The Association for Information Systems (AIS) nominates one exceptional volunteer every month to be in their volunteer spotlight. Martha Garcia-Murillo, associate professor and director of the M.S. in telecommunications and network management program at the School of Information Studies (iSchool), was selected as the April 2010 spotlight for her work on the Latin American and Caribbean Association for Information Systems.

Garcia-Murillo and her team began the Latin American Mini-track at the 2000 Americas Conference on Information Systems (AMCIS) in Long Beach. The mini-track, which originally consisted of eight researchers, has continued to grow and evolve to include several hundred researchers.

In 2006, the AMCIS was held in Mexico City, making it the first time AMCIS was held outside of the United States.  Garcia-Murillo and her team acted as chairs in Mexico City, writing a large track of Latin American papers in Spanish as well as offering a tutorial training session on information systems research for Latin American researchers. This year’s conference in Lima will be the second AMCIS held out of the United States.

Garcia-Murillo is also recognized for her work establishing RELCASI (Revista Latinoamericana y del Caribe de la Associación de Sistemas de Información, Journal of the Association for Information Systems for Latin American and the Caribbean).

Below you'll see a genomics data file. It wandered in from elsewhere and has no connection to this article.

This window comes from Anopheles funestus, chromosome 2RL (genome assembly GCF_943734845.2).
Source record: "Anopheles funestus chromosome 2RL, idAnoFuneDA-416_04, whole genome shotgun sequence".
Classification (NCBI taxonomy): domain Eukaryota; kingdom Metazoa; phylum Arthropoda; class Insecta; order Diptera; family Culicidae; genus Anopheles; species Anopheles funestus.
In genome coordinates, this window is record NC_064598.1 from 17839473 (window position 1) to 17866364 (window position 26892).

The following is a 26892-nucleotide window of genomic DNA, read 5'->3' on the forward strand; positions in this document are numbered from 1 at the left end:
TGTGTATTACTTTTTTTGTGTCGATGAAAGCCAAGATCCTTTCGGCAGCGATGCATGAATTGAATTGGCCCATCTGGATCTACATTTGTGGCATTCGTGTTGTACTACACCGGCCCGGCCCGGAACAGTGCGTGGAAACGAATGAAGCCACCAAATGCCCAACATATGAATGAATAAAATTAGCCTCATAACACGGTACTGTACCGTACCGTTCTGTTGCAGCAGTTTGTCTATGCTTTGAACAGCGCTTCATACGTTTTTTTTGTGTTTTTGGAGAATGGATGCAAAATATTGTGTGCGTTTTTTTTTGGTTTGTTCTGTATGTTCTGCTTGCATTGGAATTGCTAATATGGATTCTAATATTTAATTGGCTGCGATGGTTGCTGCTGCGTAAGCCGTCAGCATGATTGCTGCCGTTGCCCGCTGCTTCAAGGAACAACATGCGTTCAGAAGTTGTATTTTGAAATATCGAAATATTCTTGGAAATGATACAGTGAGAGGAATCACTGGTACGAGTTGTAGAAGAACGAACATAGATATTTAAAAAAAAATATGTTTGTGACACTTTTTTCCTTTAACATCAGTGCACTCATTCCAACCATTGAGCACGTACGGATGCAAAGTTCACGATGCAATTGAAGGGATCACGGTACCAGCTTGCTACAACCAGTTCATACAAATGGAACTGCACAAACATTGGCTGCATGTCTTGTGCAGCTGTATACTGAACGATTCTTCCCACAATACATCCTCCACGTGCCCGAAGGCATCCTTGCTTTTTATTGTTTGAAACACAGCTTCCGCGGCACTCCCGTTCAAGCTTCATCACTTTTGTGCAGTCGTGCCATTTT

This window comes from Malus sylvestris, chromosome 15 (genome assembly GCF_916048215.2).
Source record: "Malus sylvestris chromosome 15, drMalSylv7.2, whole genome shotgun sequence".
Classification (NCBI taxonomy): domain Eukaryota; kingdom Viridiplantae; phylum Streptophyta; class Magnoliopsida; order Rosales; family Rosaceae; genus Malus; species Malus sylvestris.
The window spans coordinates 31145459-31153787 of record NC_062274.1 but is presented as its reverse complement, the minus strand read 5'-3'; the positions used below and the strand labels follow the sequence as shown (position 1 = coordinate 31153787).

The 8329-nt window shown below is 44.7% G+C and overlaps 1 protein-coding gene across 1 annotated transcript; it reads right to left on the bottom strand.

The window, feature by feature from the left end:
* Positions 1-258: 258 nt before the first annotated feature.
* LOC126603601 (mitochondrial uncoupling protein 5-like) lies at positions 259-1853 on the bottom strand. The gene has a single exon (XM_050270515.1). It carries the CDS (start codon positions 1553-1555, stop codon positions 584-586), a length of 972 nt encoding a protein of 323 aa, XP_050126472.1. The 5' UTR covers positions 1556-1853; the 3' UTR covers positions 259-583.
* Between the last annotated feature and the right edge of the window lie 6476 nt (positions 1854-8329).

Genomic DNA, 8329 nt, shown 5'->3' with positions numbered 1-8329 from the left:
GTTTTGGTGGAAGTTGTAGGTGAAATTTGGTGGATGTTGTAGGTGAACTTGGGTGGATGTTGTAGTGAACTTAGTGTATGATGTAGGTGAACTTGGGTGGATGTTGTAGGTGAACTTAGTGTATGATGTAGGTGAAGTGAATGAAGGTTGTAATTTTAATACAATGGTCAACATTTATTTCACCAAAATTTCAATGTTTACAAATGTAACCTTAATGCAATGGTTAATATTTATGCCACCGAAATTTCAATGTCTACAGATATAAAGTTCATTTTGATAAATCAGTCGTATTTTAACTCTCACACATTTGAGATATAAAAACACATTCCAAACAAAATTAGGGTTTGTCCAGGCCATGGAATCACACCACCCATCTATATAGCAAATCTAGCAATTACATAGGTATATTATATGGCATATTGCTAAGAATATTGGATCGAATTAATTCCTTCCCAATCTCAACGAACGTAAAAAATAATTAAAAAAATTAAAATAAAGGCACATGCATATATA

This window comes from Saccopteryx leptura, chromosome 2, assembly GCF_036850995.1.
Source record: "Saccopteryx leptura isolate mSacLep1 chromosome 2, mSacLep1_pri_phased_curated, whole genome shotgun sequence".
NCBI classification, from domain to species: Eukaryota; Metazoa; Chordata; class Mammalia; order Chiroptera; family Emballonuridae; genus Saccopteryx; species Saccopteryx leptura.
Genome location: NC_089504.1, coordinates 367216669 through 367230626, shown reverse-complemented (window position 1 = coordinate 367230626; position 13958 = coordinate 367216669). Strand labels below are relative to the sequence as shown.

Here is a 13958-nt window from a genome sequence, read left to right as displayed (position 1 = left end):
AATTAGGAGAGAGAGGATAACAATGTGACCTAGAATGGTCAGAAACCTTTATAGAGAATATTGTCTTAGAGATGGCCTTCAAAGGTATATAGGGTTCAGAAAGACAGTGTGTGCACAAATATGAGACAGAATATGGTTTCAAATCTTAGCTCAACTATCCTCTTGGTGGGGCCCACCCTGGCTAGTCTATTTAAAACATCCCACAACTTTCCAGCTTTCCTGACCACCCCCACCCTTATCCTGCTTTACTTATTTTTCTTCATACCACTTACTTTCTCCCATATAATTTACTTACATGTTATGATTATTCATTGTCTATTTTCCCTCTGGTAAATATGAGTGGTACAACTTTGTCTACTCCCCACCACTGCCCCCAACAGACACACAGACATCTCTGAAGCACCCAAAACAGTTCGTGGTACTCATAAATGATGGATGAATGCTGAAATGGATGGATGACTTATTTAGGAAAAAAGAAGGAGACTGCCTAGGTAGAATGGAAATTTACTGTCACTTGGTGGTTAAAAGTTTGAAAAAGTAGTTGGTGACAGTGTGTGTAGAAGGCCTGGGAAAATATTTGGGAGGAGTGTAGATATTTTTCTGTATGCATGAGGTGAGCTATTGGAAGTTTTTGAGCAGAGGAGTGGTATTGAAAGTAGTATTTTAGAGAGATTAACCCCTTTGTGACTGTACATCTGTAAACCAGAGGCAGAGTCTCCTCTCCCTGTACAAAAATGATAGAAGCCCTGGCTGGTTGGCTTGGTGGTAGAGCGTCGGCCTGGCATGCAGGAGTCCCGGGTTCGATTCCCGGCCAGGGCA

The AIS was founded in 1994 to be a global organization for academics specializing in information systems. Today the AIS are an international professional society consisting of 4,000 members from 90 countries and a key player in the advancement of the information systems academic community.

Garcia-Murillo earned an M.S. in economics and a Ph.D. in political economy and public policy from the University of Southern California. She advises the iSchool’s Black and Latino Information Studies Support student group, and organizes its annual BLISTS Leadership Program.

Before coming to Syracuse, she worked at USC’s Center for Telecommunications Management where she was involved in developing industry sponsored reports in telecommunications and cable. She also worked as a regulatory officer at the International Telecommunications Union in Geneva, Switzerland, where she wrote the working document for the negotiations among Central American countries for the harmonization of telecommunications regulation in the region.